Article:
New law stirs fear, distrust about dental clinics

opinion May 15, 2017 01:00

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Re: A network of dentists gathering near the Government House last Tuesday to demand the removal of dental X-ray scanners from a list of equipment under stricter control of the new Radiation and Nuclear Regulation Act 2016.

The new regulation that refers to dental X-ray scanners seems to make them ‘harmful’ or equivalent to nuclear plants and nuclear waste because violators could face up to five years in jail plus a fine of Bt500,000 if there is no operator of a dental X-ray scanner.

What next: will dentists be nuclear criminals?

This comes despite the fact that dentists are classed as radiation safety officers (RSO) who practice using dental X-ray scanners during six years studying dentistry curriculum, so they can use such equipment by themselves after they register with the Department of Medical Sciences (DMSc).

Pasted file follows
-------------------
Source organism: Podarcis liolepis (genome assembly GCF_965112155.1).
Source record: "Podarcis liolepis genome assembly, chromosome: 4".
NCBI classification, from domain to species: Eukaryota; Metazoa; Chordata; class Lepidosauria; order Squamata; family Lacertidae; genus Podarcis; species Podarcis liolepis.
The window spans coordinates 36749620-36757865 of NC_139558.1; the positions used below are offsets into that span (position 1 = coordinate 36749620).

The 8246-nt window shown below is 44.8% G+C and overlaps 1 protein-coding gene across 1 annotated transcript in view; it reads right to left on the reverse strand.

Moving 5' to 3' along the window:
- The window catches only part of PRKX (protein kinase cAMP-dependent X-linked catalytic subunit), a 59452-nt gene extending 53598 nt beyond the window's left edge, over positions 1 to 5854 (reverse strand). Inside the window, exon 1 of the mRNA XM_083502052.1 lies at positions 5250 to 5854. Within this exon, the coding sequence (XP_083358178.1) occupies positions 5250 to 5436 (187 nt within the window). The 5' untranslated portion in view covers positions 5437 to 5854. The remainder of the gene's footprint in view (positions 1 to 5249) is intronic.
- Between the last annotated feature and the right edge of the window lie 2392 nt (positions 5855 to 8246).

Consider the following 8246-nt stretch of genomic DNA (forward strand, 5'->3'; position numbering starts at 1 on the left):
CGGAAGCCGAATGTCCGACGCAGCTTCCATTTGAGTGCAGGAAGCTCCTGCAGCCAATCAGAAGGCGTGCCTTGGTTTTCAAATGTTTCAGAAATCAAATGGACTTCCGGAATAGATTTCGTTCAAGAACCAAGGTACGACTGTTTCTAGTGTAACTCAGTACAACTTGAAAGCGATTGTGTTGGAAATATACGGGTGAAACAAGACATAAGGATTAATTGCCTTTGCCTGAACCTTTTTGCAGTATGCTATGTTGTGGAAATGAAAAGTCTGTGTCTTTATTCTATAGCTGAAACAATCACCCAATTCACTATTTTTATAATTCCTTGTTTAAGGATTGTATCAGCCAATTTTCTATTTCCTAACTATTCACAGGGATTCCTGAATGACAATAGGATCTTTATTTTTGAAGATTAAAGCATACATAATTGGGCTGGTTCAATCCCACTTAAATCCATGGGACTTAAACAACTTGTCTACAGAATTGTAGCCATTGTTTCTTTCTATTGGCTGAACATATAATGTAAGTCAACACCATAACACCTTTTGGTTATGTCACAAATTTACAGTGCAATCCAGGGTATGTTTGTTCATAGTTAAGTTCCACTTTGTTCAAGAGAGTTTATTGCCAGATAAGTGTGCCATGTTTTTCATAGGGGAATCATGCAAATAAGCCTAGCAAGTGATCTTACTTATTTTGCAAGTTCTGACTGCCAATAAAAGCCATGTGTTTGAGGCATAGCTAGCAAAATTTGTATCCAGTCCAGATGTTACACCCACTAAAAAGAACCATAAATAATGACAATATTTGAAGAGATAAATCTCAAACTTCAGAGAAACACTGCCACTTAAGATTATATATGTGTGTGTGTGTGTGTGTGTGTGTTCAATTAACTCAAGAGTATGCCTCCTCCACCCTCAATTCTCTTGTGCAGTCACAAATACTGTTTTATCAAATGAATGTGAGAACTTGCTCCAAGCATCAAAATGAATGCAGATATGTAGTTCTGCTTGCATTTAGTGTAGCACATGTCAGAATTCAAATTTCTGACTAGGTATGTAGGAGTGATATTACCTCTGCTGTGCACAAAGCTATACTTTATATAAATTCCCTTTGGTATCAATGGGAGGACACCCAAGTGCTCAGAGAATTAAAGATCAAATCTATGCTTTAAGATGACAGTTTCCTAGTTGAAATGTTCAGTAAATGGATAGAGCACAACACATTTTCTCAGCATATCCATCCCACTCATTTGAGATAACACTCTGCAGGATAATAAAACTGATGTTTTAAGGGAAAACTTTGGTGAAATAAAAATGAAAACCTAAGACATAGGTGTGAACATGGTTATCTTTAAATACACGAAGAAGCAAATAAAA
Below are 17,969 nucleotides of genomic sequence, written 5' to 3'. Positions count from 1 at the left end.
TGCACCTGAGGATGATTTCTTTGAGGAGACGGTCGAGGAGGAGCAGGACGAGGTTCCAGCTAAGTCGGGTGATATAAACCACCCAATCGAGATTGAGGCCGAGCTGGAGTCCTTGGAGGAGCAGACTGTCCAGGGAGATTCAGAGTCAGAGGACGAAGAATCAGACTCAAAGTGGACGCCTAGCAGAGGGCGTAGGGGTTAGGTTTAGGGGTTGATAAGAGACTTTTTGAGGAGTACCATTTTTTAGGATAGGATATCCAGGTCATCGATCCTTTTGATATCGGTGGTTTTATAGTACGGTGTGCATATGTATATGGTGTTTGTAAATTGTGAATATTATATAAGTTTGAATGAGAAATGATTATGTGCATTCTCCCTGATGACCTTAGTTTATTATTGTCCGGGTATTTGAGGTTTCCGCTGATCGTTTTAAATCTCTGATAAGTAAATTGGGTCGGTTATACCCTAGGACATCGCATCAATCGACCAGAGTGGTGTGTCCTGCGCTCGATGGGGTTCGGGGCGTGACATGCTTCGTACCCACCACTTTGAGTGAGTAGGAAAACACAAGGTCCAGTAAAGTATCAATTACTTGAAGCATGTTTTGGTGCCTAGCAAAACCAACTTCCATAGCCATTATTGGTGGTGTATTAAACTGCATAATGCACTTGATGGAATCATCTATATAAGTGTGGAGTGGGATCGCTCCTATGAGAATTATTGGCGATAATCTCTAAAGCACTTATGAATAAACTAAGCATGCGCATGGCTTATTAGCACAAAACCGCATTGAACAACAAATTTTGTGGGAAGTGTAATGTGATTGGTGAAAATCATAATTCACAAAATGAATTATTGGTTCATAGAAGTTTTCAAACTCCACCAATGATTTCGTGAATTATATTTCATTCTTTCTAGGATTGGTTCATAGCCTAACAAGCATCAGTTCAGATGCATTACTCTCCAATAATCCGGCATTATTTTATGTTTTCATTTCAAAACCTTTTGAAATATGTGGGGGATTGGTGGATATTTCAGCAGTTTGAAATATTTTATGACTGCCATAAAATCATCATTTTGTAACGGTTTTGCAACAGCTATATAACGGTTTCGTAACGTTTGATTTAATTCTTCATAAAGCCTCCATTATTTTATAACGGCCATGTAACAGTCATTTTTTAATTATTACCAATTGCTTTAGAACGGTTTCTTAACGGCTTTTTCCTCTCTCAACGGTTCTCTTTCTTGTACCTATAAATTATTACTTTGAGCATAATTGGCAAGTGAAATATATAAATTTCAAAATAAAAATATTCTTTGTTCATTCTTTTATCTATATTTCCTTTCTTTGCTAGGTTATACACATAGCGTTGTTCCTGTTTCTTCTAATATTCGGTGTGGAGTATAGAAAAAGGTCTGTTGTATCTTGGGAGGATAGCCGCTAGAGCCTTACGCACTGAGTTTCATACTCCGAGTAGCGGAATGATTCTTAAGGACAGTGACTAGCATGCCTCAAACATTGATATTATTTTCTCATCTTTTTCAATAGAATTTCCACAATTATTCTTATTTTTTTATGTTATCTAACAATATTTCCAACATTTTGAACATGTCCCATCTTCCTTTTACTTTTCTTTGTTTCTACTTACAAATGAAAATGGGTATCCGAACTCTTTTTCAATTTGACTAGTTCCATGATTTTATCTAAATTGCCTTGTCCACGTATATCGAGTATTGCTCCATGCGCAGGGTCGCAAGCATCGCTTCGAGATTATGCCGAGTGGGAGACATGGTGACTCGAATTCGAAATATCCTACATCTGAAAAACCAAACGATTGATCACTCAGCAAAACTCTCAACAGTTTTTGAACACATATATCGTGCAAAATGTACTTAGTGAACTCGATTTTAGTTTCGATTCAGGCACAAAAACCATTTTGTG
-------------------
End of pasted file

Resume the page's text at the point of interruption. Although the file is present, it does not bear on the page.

So, why must dentists register for a RSO licence with the Office of Atoms for Peace (OAP) 

instead if they want to use X-ray scanners?

Dental X-ray scanners are 

currently being inspected and 

registered by the DMSc in line with the Public Health Ministry and international standards. So, why must dental X-ray scanners be registered with the OAP?

Internationally, there has been no indication from academics that patients are affected or harmed by  radiation from dental X-ray 

scanners. In Thailand, this 

equipment has been used for 

dental diagnosis for more than four decades.

Importantly, the radiation dose of a dental X-ray scanner is very little, about 0.01 mSv (milli-Sievert) which is the lowest radiation dose compared to any medical X-ray scanner and less than the 10mSv radiation dose of of a body CT (Computerised Tomography) scanner, by around  1,000 times.

Actually, dental diagnosis by using an X-ray scanner needs to take patients’ safety into account first. But is it necessary to have an overlapping process to take care of safety that already exists?

The OAP should take the new regulation to seriously control and oversee security, especially when radiation and nuclear emissions are really harmful to the public.

But between the DMSc and 

the OAP, which agency should oversee dentists and dental X-ray scanners in dental clinics for patients’ safety?

The new regulation is controversial and stirs fear and distrust despite the fact that use of such equipment is already safe.

It is worrying. Given this, how can Thailand be the hub of dental treatment in Asean?

Sutipunt Bongsununt